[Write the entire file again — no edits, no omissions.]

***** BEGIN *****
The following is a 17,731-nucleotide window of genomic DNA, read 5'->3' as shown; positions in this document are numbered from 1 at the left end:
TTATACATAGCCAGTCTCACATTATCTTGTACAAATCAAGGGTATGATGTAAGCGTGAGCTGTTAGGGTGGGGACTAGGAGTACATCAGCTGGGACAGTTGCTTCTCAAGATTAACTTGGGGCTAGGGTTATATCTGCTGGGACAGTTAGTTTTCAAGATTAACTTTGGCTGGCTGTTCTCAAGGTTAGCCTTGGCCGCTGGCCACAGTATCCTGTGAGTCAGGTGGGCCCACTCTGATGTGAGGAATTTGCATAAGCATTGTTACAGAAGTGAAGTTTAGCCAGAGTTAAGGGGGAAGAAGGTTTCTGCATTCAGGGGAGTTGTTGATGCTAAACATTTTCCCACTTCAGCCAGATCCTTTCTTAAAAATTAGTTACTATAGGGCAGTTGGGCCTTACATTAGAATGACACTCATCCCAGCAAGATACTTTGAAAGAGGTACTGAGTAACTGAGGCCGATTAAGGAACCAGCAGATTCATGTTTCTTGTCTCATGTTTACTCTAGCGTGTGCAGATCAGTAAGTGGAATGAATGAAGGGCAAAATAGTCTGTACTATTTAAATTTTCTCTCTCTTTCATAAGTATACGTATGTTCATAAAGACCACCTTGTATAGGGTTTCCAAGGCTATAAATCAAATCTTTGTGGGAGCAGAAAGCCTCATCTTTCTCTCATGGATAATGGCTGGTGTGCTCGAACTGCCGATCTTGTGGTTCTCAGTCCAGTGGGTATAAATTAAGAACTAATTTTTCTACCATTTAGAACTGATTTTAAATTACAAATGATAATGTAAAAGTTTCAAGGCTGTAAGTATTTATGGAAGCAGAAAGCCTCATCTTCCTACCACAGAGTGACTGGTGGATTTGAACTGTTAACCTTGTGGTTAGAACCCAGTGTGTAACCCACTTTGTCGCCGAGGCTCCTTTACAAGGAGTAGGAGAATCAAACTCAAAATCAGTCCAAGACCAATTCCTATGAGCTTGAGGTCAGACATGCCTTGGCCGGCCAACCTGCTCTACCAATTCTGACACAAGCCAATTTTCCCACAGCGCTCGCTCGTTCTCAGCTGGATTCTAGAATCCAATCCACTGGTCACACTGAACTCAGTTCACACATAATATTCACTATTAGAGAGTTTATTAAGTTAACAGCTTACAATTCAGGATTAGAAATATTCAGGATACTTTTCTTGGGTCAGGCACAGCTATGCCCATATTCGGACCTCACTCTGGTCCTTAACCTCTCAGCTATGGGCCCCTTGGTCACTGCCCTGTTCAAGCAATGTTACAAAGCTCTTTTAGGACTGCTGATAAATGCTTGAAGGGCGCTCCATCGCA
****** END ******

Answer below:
The following is a 17,731-nucleotide window of genomic DNA, read 5'->3' as shown; positions in this document are numbered from 1 at the left end:
TTATACATAGCCAGTCTCACATTATCTTGTACAAATCAAGGGTATGATGTAAGCGTGAGCTGTTAGGGTGGGGACTAGGAGTACATCAGCTGGGACAGTTGCTTCTCAAGATTAACTTGGGGCTAGGGTTATATCTGCTGGGACAGTTAGTTTTCAAGATTAACTTTGGCTGGCTGTTCTCAAGGTTAGCCTTGGCCGCTGGCCACAGTATCCTGTGAGTCAGGTGGGCCCACTCTGATGTGAGGAATTTGCATAAGCATTGTTACAGAAGTGAAGTTTAGCCAGAGTTAAGGGGGAAGAAGGTTTCTGCATTCAGGGGAGTTGTTGATGCTAAACATTTTCCCACTTCAGCCAGATCCTTTCTTAAAAATTAGTTACTATAGGGCAGTTGGGCCTTACATTAGAATGACACTCATCCCAGCAAGATACTTTGAAAGAGGTACTGAGTAACTGAGGCCGATTAAGGAACCAGCAGATTCATGTTTCTTGTCTCATGTTTACTCTAGCGTGTGCAGATCAGTAAGTGGAATGAATGAAGGGCAAAATAGTCTGTACTATTTAAATTTTCTCTCTCTTTCATAAGTATACGTATGTTCATAAAGACCACCTTGTATAGGGTTTCCAAGGCTATAAATCAAATCTTTGTGGGAGCAGAAAGCCTCATCTTTCTCTCATGGATAATGGCTGGTGTGCTCGAACTGCCGATCTTGTGGTTCTCAGTCCAGTGGGTATAAATTAAGAACTAATTTTTCTACCATTTAGAACTGATTTTAAATTACAAATGATAATGTAAAAGTTTCAAGGCTGTAAGTATTTATGGAAGCAGAAAGCCTCATCTTCCTACCACAGAGTGACTGGTGGATTTGAACTGTTAACCTTGTGGTTAGAACCCAGTGTGTAACCCACTTTGTCGCCGAGGCTCCTTTACAAGGAGTAGGAGAATCAAACTCAAAATCAGTCCAAGACCAATTCCTATGAGCTTGAGGTCAGACATGCCTTGGCCGGCCAACCTGCTCTACCAATTCTGACACAAGCCAATTTTCCCACAGCGCTCGCTCGTTCTCAGCTGGATTCTAGAATCCAATCCACTGGTCACACTGAACTCAGTTCACACATAATATTCACTATTAGAGAGTTTATTAAGTTAACAGCTTACAATTCAGGATTAGAAATATTCAGGATACTTTTCTTGGGTCAGGCACAGCTATGCCCATATTCGGACCTCACTCTGGTCCTTAACCTCTCAGCTATGGGCCCCTTGGTCACTGCCCTGTTCAAGCAATGTTACAAAGCTCTTTTAGGACTGCTGATAAATGCTTGAAGGGCGCTCCATCGCA